Humans want to get the basics of suvival settled… so they can use new technology to entertain themselves, kill each other… and buy shit.
As a business owner or entrepreneur… you want to sell shit for other people to buy. So you need to separate out the hyped tech that is mostly about entertainment (and for God’s sake, keep your hands off the evil lethal stuff).
And learn the simple secrets of using all new technology as a way to channel your salesmanship.
The technology, all by itself, will not magically generate profits for you. (In the still-current Paleo-Tech Age model, the only people who are supposed to get rich from new tech are the creators and share-holders. As Google proved with its profit-murdering “slap” at sites trying to use pay-per-click to build lists, entrepreneurs are seen as suspicious usurpers of technology, and must be thwarted whenever possible.)
I know people who are ecstatic about getting massive numbers of hits for their funny video on YouTube… who spend days figuring out how to use Slingbox to catch TV shows on their cell phones while they travel… and who prefer texting to talking.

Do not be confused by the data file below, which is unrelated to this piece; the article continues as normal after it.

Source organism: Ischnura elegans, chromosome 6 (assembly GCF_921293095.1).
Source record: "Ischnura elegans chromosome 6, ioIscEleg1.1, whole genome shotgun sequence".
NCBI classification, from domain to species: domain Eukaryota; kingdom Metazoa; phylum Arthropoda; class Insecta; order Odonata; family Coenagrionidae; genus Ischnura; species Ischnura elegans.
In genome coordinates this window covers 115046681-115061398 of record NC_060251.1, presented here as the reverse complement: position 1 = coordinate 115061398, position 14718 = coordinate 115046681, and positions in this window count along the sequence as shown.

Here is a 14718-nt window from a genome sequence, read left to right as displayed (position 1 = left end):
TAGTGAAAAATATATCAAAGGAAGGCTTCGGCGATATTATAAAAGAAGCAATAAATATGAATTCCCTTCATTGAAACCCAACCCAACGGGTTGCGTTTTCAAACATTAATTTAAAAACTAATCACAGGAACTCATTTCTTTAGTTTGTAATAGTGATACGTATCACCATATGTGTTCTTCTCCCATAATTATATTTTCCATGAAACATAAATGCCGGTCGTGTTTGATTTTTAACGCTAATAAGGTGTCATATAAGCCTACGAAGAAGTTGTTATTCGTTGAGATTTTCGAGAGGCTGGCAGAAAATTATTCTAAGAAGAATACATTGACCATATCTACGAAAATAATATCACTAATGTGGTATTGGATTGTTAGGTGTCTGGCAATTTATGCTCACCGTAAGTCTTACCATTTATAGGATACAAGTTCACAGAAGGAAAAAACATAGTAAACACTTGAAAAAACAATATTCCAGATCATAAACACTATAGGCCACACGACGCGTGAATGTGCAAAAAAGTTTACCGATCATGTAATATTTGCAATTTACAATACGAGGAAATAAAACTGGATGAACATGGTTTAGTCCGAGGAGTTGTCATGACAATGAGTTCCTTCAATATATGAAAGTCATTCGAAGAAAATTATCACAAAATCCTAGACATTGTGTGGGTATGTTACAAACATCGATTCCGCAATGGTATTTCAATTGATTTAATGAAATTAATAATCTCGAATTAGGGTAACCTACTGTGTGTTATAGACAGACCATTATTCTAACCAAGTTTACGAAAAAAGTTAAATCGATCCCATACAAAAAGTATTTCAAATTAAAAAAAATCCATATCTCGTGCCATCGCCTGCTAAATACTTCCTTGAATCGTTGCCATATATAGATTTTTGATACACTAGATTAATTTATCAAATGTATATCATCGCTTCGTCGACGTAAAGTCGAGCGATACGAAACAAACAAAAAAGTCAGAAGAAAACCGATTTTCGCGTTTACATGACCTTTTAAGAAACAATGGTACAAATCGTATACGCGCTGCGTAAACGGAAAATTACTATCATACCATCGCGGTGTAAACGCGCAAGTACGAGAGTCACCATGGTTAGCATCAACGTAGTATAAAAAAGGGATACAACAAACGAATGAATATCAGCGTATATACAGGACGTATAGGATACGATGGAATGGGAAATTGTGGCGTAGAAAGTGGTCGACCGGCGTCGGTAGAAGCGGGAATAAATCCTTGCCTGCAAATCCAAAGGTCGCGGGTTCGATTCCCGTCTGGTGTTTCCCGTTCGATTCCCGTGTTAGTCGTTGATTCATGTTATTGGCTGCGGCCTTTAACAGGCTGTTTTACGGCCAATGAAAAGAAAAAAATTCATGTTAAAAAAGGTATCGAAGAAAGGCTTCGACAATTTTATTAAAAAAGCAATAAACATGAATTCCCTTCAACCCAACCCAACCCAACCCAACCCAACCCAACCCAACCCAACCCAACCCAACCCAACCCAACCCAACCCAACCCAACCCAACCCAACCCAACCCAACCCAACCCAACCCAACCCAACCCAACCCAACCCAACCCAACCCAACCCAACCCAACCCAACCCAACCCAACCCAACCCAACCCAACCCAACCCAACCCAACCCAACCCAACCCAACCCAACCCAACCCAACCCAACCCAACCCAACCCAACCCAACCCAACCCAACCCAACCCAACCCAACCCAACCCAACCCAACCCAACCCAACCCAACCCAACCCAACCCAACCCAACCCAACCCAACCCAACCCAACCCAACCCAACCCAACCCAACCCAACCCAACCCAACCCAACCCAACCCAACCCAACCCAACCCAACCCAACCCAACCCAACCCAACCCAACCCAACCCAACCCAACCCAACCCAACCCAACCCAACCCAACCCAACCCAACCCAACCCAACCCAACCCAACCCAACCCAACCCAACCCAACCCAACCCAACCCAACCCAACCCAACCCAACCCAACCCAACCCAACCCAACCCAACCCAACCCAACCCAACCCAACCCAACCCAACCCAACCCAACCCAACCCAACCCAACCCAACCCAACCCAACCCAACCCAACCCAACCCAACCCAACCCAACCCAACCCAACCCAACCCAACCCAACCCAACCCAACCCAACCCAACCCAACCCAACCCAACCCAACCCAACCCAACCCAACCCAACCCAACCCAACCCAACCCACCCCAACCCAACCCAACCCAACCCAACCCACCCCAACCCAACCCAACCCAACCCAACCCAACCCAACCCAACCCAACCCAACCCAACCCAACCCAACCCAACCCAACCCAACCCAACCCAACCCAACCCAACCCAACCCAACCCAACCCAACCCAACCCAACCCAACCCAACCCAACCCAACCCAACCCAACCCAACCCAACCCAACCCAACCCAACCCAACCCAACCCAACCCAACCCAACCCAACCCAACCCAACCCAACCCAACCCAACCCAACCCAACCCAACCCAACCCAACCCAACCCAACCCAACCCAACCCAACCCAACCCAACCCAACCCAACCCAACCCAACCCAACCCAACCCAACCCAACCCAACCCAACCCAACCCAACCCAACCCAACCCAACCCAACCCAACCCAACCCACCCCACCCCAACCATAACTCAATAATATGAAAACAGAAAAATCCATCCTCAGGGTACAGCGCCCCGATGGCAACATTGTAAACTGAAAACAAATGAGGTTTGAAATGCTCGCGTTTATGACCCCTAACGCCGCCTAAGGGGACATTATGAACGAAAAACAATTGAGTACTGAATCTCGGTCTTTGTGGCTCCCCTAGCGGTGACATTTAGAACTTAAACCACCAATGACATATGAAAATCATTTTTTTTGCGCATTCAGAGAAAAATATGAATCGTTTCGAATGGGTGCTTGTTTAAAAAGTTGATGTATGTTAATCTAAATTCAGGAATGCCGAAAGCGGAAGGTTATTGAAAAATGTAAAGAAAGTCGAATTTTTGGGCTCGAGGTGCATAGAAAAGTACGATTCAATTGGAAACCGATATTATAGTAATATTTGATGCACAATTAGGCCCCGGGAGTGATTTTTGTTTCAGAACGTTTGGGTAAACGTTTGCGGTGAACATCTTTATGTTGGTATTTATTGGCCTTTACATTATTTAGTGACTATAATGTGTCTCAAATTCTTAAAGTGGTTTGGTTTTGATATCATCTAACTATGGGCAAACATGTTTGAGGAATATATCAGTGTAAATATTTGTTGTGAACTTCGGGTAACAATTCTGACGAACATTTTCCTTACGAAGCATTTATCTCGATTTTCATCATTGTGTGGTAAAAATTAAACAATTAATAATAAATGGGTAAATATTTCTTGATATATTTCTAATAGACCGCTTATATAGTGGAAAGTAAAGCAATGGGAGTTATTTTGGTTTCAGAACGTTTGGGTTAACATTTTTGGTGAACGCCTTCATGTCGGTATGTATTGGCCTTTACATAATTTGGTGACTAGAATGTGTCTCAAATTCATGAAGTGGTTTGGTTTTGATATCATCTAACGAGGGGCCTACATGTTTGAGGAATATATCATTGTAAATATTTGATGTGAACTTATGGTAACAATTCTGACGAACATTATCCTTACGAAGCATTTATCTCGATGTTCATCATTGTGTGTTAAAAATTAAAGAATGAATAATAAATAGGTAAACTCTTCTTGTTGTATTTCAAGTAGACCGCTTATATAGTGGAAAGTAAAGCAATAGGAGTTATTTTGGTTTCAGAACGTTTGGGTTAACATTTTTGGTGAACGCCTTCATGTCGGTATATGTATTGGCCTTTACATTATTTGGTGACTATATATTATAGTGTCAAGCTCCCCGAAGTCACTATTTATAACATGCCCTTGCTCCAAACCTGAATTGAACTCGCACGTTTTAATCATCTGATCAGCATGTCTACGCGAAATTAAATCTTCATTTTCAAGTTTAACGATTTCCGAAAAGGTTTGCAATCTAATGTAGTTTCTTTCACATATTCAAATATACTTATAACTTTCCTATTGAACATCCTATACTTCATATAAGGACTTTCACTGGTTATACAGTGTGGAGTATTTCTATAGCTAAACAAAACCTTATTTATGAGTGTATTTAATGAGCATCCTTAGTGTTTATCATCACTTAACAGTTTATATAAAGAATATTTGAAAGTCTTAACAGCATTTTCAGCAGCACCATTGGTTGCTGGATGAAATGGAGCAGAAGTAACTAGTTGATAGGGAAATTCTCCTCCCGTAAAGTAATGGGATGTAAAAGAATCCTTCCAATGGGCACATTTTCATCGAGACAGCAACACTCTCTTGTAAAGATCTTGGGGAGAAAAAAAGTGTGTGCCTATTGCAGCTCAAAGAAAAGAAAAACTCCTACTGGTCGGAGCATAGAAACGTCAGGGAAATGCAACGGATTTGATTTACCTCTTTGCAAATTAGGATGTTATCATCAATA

Not that there’s anything wrong with any of that.
But a million hits for your video of Farquar falling off his skateboard won’t put a nickel into your pocket.
And why are you still wasting so much time watching TV? There’s a brave new world spinning out there, wondering when you’re gonna show up.
If you’re gonna be an effective entrepreneur, you gotta brush the stars out of your eyes and see all the technology tumbling down the chute ONLY in terms of how you can use it in conjunction with your salesmanship skills.
I’ll post more on this soon.